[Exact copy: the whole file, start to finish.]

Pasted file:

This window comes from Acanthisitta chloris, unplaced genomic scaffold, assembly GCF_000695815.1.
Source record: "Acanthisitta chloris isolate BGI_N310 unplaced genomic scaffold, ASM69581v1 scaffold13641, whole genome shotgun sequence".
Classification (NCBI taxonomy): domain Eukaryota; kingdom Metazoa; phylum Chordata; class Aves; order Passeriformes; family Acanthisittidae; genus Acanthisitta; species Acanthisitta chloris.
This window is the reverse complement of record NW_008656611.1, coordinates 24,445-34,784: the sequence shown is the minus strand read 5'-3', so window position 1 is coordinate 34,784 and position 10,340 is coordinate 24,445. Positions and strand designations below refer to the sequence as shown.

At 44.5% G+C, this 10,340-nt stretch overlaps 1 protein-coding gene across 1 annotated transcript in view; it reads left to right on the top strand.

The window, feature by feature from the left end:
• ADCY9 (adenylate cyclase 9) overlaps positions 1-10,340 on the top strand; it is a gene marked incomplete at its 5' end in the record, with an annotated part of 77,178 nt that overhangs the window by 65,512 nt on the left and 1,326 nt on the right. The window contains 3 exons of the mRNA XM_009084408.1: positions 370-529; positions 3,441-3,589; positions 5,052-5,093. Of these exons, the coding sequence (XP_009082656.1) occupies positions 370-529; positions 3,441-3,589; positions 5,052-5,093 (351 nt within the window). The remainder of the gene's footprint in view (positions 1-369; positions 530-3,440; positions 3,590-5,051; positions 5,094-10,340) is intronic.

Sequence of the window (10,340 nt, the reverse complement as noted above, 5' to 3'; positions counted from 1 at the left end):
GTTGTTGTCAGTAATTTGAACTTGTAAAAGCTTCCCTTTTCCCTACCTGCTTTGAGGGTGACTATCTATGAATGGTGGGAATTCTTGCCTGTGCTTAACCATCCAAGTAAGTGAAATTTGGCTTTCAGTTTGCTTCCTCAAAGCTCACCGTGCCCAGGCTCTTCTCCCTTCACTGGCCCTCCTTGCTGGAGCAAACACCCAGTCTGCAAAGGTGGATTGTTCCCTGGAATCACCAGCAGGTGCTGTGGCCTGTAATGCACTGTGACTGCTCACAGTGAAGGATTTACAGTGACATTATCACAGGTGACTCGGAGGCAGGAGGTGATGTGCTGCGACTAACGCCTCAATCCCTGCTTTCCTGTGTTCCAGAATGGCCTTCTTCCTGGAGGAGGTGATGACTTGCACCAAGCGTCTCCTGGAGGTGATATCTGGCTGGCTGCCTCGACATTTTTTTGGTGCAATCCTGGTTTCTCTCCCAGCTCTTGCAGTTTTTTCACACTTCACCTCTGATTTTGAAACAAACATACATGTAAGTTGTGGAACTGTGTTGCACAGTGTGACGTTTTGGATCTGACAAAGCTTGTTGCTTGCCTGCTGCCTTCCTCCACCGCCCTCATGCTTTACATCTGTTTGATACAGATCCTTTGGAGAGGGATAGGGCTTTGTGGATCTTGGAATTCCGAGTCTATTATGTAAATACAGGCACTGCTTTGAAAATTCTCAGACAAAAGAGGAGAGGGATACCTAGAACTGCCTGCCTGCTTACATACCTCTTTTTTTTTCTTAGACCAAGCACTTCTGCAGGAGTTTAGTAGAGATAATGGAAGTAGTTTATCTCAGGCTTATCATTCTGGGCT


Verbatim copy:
This window comes from Acanthisitta chloris, unplaced genomic scaffold, assembly GCF_000695815.1.
Source record: "Acanthisitta chloris isolate BGI_N310 unplaced genomic scaffold, ASM69581v1 scaffold13641, whole genome shotgun sequence".
Classification (NCBI taxonomy): domain Eukaryota; kingdom Metazoa; phylum Chordata; class Aves; order Passeriformes; family Acanthisittidae; genus Acanthisitta; species Acanthisitta chloris.
This window is the reverse complement of record NW_008656611.1, coordinates 24,445-34,784: the sequence shown is the minus strand read 5'-3', so window position 1 is coordinate 34,784 and position 10,340 is coordinate 24,445. Positions and strand designations below refer to the sequence as shown.

At 44.5% G+C, this 10,340-nt stretch overlaps 1 protein-coding gene across 1 annotated transcript in view; it reads left to right on the top strand.

The window, feature by feature from the left end:
• ADCY9 (adenylate cyclase 9) overlaps positions 1-10,340 on the top strand; it is a gene marked incomplete at its 5' end in the record, with an annotated part of 77,178 nt that overhangs the window by 65,512 nt on the left and 1,326 nt on the right. The window contains 3 exons of the mRNA XM_009084408.1: positions 370-529; positions 3,441-3,589; positions 5,052-5,093. Of these exons, the coding sequence (XP_009082656.1) occupies positions 370-529; positions 3,441-3,589; positions 5,052-5,093 (351 nt within the window). The remainder of the gene's footprint in view (positions 1-369; positions 530-3,440; positions 3,590-5,051; positions 5,094-10,340) is intronic.

Sequence of the window (10,340 nt, the reverse complement as noted above, 5' to 3'; positions counted from 1 at the left end):
GTTGTTGTCAGTAATTTGAACTTGTAAAAGCTTCCCTTTTCCCTACCTGCTTTGAGGGTGACTATCTATGAATGGTGGGAATTCTTGCCTGTGCTTAACCATCCAAGTAAGTGAAATTTGGCTTTCAGTTTGCTTCCTCAAAGCTCACCGTGCCCAGGCTCTTCTCCCTTCACTGGCCCTCCTTGCTGGAGCAAACACCCAGTCTGCAAAGGTGGATTGTTCCCTGGAATCACCAGCAGGTGCTGTGGCCTGTAATGCACTGTGACTGCTCACAGTGAAGGATTTACAGTGACATTATCACAGGTGACTCGGAGGCAGGAGGTGATGTGCTGCGACTAACGCCTCAATCCCTGCTTTCCTGTGTTCCAGAATGGCCTTCTTCCTGGAGGAGGTGATGACTTGCACCAAGCGTCTCCTGGAGGTGATATCTGGCTGGCTGCCTCGACATTTTTTTGGTGCAATCCTGGTTTCTCTCCCAGCTCTTGCAGTTTTTTCACACTTCACCTCTGATTTTGAAACAAACATACATGTAAGTTGTGGAACTGTGTTGCACAGTGTGACGTTTTGGATCTGACAAAGCTTGTTGCTTGCCTGCTGCCTTCCTCCACCGCCCTCATGCTTTACATCTGTTTGATACAGATCCTTTGGAGAGGGATAGGGCTTTGTGGATCTTGGAATTCCGAGTCTATTATGTAAATACAGGCACTGCTTTGAAAATTCTCAGACAAAAGAGGAGAGGGATACCTAGAACTGCCTGCCTGCTTACATACCTCTTTTTTTTTCTTAGACCAAGCACTTCTGCAGGAGTTTAGTAGAGATAATGGAAGTAGTTTATCTCAGGCTTATCATTCTGGGCT